Previous month:
October 2017
Next month:
February 2019

January 2019

Public Key Cryptography - The Backbone of Virtual Currencies

Virtual currencies use advanced cryptography to ensure the security of the system, and in particular a branch of cryptography referred to a Public Key Cryptography (PKC). In earlier times cryptography relied on secret keys that had to be known by both sender and recipient. The sender would encrypt the message with the secret key and the recipient would have to decipher the message with the same key to be able to gain access to its content.  Keys had to be agreed on ahead of time, and strict security measures had to be in place to protect the keys. This type of cryptography is said to be symmetrical, since both parties to the communication use the same keys.

In 1976, Whitfield Diffie and Martin Hellman introduced the concept of PKC, which focused on ways that parties could share symmetric keys. Fo;;owing on from that, the RSA (Rivest–Shamir–Adleman) algorithm was published in 1978 and uses modulo-n arithmetic and prime numbers for encryption and decryption. It remains one of the most commonly used PKC algorithms. Since then there have been numerous alternatives developed, including the popular elliptic curve cryptography (of which there are many practical variants) which was developed in 1985. The main differences in these schemes is the mathematics behind each encryption/decryption algorithm.

So how does it work?  PKC algorithms require the generation of a key pair – a public key and a private key – using advanced mathematics. Even though the mathematical relationship between the key pairs is known, it is not possible (without vast computing power) to determine the private key, even if the formula for generating the public key and the public key itself is known. The difficulty of computing the private key can be increased by increasing key length.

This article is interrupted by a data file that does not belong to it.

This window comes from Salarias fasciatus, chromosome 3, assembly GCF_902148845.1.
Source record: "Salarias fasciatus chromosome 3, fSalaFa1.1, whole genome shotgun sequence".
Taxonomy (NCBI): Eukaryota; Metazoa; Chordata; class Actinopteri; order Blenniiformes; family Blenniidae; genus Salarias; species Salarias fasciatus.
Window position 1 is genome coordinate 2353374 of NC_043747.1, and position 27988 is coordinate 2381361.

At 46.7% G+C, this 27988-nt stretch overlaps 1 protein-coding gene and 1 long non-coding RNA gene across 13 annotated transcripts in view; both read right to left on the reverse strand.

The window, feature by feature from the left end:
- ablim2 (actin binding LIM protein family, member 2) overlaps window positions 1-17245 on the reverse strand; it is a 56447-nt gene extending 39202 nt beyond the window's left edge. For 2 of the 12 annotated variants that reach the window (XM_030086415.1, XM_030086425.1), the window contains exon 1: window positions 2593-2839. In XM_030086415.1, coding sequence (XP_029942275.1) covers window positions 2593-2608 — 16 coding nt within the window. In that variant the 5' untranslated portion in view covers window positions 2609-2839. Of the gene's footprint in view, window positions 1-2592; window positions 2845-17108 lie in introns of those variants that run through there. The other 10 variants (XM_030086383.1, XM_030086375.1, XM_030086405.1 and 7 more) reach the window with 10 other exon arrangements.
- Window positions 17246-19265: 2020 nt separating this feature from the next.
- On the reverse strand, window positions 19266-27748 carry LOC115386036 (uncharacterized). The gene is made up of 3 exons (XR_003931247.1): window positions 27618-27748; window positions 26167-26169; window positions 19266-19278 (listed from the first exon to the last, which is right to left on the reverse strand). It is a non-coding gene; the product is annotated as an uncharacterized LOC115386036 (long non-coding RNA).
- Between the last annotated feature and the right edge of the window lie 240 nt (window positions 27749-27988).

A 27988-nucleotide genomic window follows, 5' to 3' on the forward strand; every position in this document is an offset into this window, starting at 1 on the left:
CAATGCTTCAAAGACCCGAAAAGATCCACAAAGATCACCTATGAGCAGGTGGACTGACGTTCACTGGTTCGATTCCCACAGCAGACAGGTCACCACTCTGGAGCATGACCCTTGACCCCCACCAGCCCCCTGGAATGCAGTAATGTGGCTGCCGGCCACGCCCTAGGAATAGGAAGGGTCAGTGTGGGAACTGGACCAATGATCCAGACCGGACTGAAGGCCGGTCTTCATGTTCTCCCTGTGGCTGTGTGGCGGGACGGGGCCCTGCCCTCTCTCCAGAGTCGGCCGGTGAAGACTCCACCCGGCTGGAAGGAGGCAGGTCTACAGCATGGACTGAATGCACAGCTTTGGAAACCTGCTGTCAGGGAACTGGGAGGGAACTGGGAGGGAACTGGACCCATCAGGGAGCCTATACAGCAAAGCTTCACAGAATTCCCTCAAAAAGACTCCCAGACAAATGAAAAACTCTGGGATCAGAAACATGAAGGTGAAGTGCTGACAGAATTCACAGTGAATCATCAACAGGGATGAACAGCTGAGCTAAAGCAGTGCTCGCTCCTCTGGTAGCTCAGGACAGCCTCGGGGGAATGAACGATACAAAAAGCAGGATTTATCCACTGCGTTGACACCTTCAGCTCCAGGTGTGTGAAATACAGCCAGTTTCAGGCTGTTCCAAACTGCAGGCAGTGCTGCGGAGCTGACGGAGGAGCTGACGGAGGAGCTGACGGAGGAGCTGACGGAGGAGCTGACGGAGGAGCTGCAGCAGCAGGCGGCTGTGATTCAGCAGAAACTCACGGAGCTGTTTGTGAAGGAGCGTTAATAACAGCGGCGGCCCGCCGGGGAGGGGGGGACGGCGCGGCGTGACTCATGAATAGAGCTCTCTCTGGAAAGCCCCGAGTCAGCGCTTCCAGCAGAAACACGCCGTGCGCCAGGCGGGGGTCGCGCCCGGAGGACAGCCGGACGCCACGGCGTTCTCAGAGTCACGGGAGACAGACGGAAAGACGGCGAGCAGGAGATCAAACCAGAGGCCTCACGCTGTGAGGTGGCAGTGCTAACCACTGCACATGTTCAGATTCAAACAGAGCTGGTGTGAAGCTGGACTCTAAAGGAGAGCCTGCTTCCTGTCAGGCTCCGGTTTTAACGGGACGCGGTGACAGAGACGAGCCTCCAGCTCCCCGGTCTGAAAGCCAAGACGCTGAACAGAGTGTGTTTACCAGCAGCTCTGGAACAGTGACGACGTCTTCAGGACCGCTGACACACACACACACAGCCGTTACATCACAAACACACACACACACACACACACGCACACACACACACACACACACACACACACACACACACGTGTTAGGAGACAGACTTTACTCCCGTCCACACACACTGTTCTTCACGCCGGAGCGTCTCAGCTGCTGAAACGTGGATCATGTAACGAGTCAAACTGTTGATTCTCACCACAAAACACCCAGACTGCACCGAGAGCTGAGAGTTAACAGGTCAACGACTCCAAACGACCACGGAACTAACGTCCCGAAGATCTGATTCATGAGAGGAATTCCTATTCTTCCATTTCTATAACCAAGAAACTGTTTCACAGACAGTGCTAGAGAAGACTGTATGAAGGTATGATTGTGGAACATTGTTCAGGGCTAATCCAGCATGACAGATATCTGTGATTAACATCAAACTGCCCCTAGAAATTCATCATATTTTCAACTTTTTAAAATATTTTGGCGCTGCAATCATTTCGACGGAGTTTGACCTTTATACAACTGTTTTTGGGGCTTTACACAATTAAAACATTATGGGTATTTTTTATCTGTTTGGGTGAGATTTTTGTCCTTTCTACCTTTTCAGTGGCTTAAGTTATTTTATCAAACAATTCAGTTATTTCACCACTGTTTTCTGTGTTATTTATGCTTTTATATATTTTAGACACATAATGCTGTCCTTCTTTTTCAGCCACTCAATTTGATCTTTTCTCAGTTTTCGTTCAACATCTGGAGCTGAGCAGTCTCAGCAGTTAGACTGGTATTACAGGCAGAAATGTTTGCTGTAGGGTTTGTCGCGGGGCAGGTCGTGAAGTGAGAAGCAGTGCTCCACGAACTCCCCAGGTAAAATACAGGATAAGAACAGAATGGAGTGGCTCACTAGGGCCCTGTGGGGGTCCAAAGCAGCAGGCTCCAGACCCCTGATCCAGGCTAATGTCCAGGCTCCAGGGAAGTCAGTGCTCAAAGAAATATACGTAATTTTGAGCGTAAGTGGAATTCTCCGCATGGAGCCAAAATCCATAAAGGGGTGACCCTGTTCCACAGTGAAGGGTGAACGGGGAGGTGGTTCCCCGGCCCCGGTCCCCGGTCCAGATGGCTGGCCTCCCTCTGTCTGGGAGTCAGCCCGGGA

The private key needs to remain secret while the public key can be released to anyone. The private key can be used to encrypt messages. Anyone with the matching public key (it is often broadcast to all users on the network) will be able to decrypt those messages, and know that the message could only have originated from the person who encrypted it with the private key. In this way the message is said to be signed (with the private key) by the sender. A public key can also be used to encrypt a message that can only be read by someone who has access to the private key. The infographic below shows how PKC works in practice.

PKC Apps 1

For more information about the report quoted in this post please visit: